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Diagnosis of a neuromyelitis optica spectrum disorder (NMOSD)
Distinguishing NMOSD from multiple sclerosis early in the course of disease
Neuromyelitis optica (NMO), sometimes called Devic disease, is a severe, relapsing, autoimmune inflammatory, and demyelinating central nervous system disease that predominantly affects optic nerves and the spinal cord. The disorder is now recognized as a spectrum of autoimmunity targeting the astrocytic water channel aquaporin-4 (AQP4). NMO spectrum disorders (NMOSD) may involve the brain and brainstem with symptoms of encephalopathy (particularly in children). The initial symptoms may be bouts of intractable nausea and vomiting. Magnetic resonance imaging typically reveals large inflammatory spinal cord lesions involving 3 or more vertebral segments. During acute attacks, the cerebrospinal fluid contains inflammatory cells, but usually lacks evidence of intrathecal IgG synthesis. The clinical course is characterized by relapses of optic neuritis or transverse myelitis, or both.
Prior to introducing a serological biomarker for NMO, the disorder was thought to be confined exclusively to the optic nerves and spinal cord, that the clinical course was monophasic, and that NMO was a subset of multiple sclerosis (MS). The discovery of a highly specific disease marker for NMO, NMO-IgG/AQP4-IgG helped to define the full clinical spectrum of NMOSD and distinguish these disorders from MS.
Many patients with NMOSD are misdiagnosed as having MS. Importantly, the prognosis and optimal treatments for the 2 diseases differ. NMOSD typically has a worse natural history than MS, with frequent and early relapses. NMOSD attacks are often severe resulting in a rapid accumulation of disability (blindness and paraplegia). Within 5 years, 50% of patients lose functional vision in at least 1 eye or are unable to walk independently. Treatments for NMOSD include corticosteroids and plasmapheresis for acute attacks and mycophenolate mofetil, azathioprine, and rituximab for relapse prevention. Beta-interferon, a treatment promoted for MS, exacerbates NMOSD. Therefore, early diagnosis and initiation of NMO-appropriate immunosuppressant treatment is important to optimize the clinical outcome by preventing further attacks.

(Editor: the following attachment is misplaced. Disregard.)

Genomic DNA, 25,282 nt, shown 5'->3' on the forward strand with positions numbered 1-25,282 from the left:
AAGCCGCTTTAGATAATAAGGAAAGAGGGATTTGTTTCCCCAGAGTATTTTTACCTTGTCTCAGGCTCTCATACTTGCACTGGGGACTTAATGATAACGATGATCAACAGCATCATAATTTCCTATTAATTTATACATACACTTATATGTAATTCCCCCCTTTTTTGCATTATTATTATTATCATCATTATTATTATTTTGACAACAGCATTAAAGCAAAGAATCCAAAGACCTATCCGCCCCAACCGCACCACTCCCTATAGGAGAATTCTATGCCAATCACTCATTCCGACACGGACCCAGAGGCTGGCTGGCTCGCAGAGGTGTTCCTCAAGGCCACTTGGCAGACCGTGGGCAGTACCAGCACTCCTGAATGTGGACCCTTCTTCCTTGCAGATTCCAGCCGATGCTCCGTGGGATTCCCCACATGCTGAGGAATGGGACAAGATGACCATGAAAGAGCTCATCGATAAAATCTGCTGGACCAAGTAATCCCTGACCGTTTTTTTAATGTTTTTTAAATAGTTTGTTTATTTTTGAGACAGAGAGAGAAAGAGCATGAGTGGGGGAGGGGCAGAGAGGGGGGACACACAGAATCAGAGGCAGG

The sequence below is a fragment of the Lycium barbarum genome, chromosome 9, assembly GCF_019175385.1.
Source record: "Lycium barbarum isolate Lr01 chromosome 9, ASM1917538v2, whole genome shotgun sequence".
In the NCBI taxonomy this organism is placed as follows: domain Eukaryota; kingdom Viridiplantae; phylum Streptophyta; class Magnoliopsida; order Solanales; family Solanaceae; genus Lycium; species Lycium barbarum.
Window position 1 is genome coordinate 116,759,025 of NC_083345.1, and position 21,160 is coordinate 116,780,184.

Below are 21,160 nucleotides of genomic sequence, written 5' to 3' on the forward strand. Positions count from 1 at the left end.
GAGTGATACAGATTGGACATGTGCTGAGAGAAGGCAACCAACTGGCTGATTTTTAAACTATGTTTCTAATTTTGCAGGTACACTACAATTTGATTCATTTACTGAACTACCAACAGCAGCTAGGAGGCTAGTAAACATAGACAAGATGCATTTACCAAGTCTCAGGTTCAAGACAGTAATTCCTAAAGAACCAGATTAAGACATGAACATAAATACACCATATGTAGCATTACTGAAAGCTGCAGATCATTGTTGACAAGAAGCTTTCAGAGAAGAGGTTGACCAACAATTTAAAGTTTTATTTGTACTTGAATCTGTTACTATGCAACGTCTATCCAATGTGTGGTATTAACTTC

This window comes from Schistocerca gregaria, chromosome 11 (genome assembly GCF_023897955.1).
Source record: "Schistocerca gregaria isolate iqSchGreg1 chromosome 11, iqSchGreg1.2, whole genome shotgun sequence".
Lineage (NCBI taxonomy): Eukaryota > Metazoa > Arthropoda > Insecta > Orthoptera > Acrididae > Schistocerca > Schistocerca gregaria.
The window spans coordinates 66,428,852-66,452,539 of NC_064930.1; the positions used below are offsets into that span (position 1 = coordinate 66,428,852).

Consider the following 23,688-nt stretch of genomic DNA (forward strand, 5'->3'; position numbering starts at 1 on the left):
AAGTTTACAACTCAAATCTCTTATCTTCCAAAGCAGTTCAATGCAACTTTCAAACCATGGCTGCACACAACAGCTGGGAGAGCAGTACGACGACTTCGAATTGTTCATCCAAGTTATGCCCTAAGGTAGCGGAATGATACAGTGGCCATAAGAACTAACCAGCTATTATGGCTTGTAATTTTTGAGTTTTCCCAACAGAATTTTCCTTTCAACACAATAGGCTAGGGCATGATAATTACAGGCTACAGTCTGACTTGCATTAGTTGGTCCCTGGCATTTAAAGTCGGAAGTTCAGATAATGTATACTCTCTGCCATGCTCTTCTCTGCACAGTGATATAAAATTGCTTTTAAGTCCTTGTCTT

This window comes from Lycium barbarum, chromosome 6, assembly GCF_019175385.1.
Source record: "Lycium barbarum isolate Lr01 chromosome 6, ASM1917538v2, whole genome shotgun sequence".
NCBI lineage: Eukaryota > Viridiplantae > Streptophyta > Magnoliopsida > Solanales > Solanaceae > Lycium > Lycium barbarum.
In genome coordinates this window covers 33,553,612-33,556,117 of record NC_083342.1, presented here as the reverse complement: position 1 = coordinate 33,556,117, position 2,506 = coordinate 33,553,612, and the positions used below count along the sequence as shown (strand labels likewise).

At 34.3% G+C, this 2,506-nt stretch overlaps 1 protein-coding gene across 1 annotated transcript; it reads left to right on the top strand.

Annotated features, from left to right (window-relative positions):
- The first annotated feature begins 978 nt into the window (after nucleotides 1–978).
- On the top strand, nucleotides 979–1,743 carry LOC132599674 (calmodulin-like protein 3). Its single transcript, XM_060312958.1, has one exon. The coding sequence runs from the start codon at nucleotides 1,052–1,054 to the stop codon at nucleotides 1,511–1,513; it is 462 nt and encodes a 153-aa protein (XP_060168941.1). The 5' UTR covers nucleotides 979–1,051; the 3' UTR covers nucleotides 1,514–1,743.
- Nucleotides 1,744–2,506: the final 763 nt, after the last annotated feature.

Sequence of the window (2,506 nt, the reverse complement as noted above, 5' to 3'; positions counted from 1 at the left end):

Detection of NMO IgG by cell-binding assay allows distinction of NMOSD (73% are positive) from MS (0% positive), and is indicative of a relapsing disease, mandating initiation of immunosuppression, even after the first attack, thereby reducing attack frequency and disability in the future.
A positive value is consistent with a neuromyelitis optica spectrum disorder (NMOSD) and justifies initiation of appropriate immunosuppressive therapy at the earliest possible time. This allows early initiation and maintenance of optimal therapy. Recommend follow-up in 6 months if NMOSD is suspected. This autoantibody is not found in healthy subjects.
A negative result does not exclude a diagnosis of neuromyelitis optica spectrum disorder (NMOSD).
1. Waters P, McKeon A, Leite MI, et al: Multicenter comparison of aquaporin-4 IgG assays in NMO spectrum disorders. Neurology 2012;78:665-671
2. Lennon VA, Wingerchuk DM, Kryzer TJ, et al: A serum autoantibody marker of neuromyelitis optica; distinction from multiple sclerosis. Lancet 2004;364:2106-2112